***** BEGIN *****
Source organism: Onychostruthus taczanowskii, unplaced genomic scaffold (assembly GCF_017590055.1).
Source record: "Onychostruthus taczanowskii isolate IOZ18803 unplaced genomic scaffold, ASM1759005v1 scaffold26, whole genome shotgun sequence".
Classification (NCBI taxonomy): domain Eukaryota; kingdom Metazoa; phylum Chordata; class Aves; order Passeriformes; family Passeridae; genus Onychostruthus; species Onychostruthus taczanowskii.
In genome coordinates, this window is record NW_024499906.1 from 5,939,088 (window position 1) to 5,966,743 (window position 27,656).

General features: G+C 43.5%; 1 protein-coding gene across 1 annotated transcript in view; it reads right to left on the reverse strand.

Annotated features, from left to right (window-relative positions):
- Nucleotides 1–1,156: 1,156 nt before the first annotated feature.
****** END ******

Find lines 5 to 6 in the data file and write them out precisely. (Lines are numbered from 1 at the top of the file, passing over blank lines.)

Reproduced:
General features: G+C 43.5%; 1 protein-coding gene across 1 annotated transcript in view; it reads right to left on the reverse strand.

Annotated features, from left to right (window-relative positions):